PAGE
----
These treatments involve heating the tumours with microwaves or radio waves produced by small, needle-like electrodes. This heat kills the cancer cells and causes the tumours to shrink.
Similar procedures using lasers or freezing can also achieve the same result.
There are three main ways microwave ablation or RFA can be carried out:
- where the needles are passed through the skin (percutaneously)
- where the needles are inserted through small incisions in your abdomen – "keyhole" surgery (laparoscopy)
- where the needles are inserted through a single large incision made in your abdomen – "open" surgery
Continuous ultrasound or computerised tomography (CT) scans are used to make sure the needles are guided into the correct position.
Microwave ablation or RFA can be carried out under general anaesthetic or local anaesthetic (where you're awake but the area being treated is numbed), depending on the technique used and the size of the area being treated.
How long it takes to carry out the treatment depends on the size and number of tumours being treated, but it usually takes between one and three hours in total. Most people need to stay overnight in hospital.
You may experience some minor discomfort and flu-like symptoms, such as chills and muscle pains, for a few days after the procedure.
The risk of complications occurring with microwave ablation or RFA is low, but possible problems can include bleeding, infection, minor burns and damage to nearby organs.
Chemotherapy uses powerful cancer-killing medications to slow the spread of liver cancer.
A type of chemotherapy called transcatheter arterial chemoembolisation (TACE) is usually recommended to treat cases of stage B and C liver cancer. In these cases, the treatment can prolong life, but cannot cure the cancer.
TACE may also be used to help prevent cancer spreading out of the liver in people waiting for a liver transplant.
It's not recommended for stage D liver cancer because it can make the symptoms of liver disease worse.
During TACE a fine tube called a catheter is inserted into the main blood vessel in your groin (femoral artery) and passed along the artery to the main blood vessel that carries blood to the liver (hepatic artery).
Chemotherapy medication is injected directly into the liver through the catheter and either a gel or small plastic beads are injected into the blood vessels supplying the tumours to help slow down the speed they grow at.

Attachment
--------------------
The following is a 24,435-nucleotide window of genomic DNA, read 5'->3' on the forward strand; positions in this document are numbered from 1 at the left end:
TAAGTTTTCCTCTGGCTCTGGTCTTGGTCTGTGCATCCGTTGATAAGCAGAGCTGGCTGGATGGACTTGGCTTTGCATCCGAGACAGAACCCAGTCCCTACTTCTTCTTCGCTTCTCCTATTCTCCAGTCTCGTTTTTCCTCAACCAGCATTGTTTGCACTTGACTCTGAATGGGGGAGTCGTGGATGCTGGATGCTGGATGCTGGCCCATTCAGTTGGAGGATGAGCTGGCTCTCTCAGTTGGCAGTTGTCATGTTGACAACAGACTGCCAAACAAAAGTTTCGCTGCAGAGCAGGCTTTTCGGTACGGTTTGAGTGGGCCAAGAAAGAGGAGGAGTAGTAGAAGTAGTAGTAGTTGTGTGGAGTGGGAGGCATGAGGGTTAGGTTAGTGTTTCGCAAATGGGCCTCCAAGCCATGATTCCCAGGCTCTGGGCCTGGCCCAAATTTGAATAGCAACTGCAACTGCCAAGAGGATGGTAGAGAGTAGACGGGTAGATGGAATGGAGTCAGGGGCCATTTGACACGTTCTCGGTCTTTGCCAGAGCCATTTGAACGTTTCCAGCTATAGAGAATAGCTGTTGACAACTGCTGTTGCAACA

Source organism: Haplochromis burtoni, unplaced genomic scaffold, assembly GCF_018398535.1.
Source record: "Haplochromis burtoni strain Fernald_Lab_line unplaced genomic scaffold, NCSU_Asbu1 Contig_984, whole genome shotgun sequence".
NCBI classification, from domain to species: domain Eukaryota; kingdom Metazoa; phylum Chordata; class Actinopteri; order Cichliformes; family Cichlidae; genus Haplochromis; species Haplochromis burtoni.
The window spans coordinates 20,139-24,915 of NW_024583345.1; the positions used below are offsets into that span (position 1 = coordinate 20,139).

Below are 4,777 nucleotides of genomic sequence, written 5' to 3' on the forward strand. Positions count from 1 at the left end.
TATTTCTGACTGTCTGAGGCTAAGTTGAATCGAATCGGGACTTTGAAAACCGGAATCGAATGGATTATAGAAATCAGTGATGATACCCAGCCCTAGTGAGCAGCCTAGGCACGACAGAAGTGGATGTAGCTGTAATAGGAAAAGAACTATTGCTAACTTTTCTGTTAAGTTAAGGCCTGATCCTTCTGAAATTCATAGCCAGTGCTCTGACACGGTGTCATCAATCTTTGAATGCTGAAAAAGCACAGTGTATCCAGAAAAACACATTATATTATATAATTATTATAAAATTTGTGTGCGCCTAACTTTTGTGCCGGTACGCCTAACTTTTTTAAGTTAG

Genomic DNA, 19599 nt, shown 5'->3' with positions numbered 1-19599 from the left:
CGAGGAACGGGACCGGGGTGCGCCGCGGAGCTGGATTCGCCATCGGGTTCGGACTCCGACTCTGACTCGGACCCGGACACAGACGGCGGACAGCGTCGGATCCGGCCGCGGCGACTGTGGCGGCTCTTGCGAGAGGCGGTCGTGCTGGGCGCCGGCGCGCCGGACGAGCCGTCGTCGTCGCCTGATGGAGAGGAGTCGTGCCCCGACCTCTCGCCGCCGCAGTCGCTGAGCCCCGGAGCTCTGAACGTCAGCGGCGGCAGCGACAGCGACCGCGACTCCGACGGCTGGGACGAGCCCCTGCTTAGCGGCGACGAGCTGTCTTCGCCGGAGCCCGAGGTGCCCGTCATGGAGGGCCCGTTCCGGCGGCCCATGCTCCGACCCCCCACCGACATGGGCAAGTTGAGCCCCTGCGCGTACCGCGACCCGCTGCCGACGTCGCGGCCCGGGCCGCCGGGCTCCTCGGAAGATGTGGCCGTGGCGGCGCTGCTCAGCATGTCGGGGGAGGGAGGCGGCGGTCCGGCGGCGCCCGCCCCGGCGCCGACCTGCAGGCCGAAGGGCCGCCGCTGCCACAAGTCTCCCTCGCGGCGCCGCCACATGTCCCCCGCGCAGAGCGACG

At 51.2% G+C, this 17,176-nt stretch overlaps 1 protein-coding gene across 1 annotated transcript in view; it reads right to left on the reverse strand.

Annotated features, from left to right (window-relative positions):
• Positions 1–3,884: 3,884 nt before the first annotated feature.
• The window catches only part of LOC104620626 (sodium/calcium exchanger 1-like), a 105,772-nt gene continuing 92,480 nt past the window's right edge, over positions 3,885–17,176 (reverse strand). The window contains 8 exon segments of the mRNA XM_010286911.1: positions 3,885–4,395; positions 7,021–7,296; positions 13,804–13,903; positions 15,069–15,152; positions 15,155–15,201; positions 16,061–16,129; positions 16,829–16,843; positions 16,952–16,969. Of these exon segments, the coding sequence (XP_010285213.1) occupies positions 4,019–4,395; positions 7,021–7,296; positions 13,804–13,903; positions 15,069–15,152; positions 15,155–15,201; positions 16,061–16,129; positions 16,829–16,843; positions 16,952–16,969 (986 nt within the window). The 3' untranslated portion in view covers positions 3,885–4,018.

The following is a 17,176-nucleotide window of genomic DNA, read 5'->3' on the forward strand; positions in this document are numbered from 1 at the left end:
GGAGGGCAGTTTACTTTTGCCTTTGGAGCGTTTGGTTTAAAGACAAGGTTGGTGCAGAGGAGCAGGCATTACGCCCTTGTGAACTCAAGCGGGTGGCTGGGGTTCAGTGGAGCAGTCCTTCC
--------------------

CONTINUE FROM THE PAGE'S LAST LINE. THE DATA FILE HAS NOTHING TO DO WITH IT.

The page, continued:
TACE usually takes one to two hours to complete. After the procedure, you will stay in hospital overnight before returning home.
This procedure can be completed several times if necessary.
Injecting chemotherapy medications directly into the liver, rather than into the blood, has the advantage of avoiding the wide range of side effects associated with conventional chemotherapy, such as hair loss and tiredness.
However, the procedure is not free of side effects and complications. The most common side effect is post-chemoembolisation syndrome, which can cause abdominal (tummy) pain and a high temperature (fever), as well as making you vomit or feel sick.
These symptoms may last for a few weeks after a TACE session.
Read more about chemotherapy.
If you only have a few small tumours, alcohol (ethanol) injections may be used as a treatment. A needle passes through the skin to inject alcohol into the cancerous cells. This dehydrates the cells and stops their blood supply.
In most cases, this is carried out under a local anaesthetic, meaning you'll be awake, but the affected area is numbed so you won't feel any pain.
Sorafenib is a medication given in tablet form that can disrupt the blood supply to liver tumours and slow down their growth.
It's sometimes used as a treatment for advanced cases of liver cancer, although it's not routinely available on the NHS because the National Institute for Health and Care Excellence (NICE) has said the cost of the medication is too high for the limited benefit it offers.
Whether or not you're eligible for sorafenib will be decided by your medical team, and depends on whether you're likely to significantly benefit from the medication.
For more information, see the NICE guidelines on sorafenib for the treatment of advanced hepatocellular carcinoma.
Advanced liver cancer
Treatment for advanced liver cancer focuses on relieving symptoms such as pain and discomfort, rather than attempting to slow down the progression of the cancer.
Some people with advanced liver cancer require strong painkillers, such as codeine or possibly morphine. Nausea and constipation are common side effects of these types of painkillers, so you may also be given an anti-sickness tablet and a laxative.
Read more about end of life care.
As the current methods of curing liver cancer are limited, you may want – or may be asked – to take part in a clinical trial as part of your treatment.
Clinical trials are studies that use new and experimental techniques to see how well they work in treating or curing cancer.
However, if you agree to take part in a clinical trial, be aware there's no guarantee the technique being studied will be any more effective than standard treatments for liver cancer.
Search for clinical trials for liver cancer
Page last reviewed: 12/09/2016
Next review due: 12/09/2019